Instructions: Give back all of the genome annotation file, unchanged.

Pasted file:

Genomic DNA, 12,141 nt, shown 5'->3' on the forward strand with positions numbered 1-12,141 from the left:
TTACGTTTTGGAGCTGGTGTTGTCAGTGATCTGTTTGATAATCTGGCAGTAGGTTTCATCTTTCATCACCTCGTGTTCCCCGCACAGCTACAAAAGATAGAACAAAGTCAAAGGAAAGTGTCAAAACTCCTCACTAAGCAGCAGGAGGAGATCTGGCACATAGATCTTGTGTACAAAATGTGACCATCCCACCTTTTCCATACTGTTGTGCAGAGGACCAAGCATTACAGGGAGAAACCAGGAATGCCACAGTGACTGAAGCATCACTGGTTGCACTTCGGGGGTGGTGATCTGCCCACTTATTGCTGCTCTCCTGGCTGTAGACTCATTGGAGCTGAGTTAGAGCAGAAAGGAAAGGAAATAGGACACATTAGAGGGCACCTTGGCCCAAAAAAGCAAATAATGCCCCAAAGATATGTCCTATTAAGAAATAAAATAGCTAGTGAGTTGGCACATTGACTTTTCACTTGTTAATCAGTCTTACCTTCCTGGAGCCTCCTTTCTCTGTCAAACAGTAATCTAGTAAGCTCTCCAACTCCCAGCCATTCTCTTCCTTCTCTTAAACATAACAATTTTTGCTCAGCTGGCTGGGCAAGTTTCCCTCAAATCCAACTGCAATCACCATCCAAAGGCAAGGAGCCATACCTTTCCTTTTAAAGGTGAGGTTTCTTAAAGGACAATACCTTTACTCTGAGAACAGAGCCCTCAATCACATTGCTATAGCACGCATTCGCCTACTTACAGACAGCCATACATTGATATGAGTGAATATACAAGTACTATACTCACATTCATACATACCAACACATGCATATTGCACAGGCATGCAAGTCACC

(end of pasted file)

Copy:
Genomic DNA, 12,141 nt, shown 5'->3' on the forward strand with positions numbered 1-12,141 from the left:
TTACGTTTTGGAGCTGGTGTTGTCAGTGATCTGTTTGATAATCTGGCAGTAGGTTTCATCTTTCATCACCTCGTGTTCCCCGCACAGCTACAAAAGATAGAACAAAGTCAAAGGAAAGTGTCAAAACTCCTCACTAAGCAGCAGGAGGAGATCTGGCACATAGATCTTGTGTACAAAATGTGACCATCCCACCTTTTCCATACTGTTGTGCAGAGGACCAAGCATTACAGGGAGAAACCAGGAATGCCACAGTGACTGAAGCATCACTGGTTGCACTTCGGGGGTGGTGATCTGCCCACTTATTGCTGCTCTCCTGGCTGTAGACTCATTGGAGCTGAGTTAGAGCAGAAAGGAAAGGAAATAGGACACATTAGAGGGCACCTTGGCCCAAAAAAGCAAATAATGCCCCAAAGATATGTCCTATTAAGAAATAAAATAGCTAGTGAGTTGGCACATTGACTTTTCACTTGTTAATCAGTCTTACCTTCCTGGAGCCTCCTTTCTCTGTCAAACAGTAATCTAGTAAGCTCTCCAACTCCCAGCCATTCTCTTCCTTCTCTTAAACATAACAATTTTTGCTCAGCTGGCTGGGCAAGTTTCCCTCAAATCCAACTGCAATCACCATCCAAAGGCAAGGAGCCATACCTTTCCTTTTAAAGGTGAGGTTTCTTAAAGGACAATACCTTTACTCTGAGAACAGAGCCCTCAATCACATTGCTATAGCACGCATTCGCCTACTTACAGACAGCCATACATTGATATGAGTGAATATACAAGTACTATACTCACATTCATACATACCAACACATGCATATTGCACAGGCATGCAAGTCACC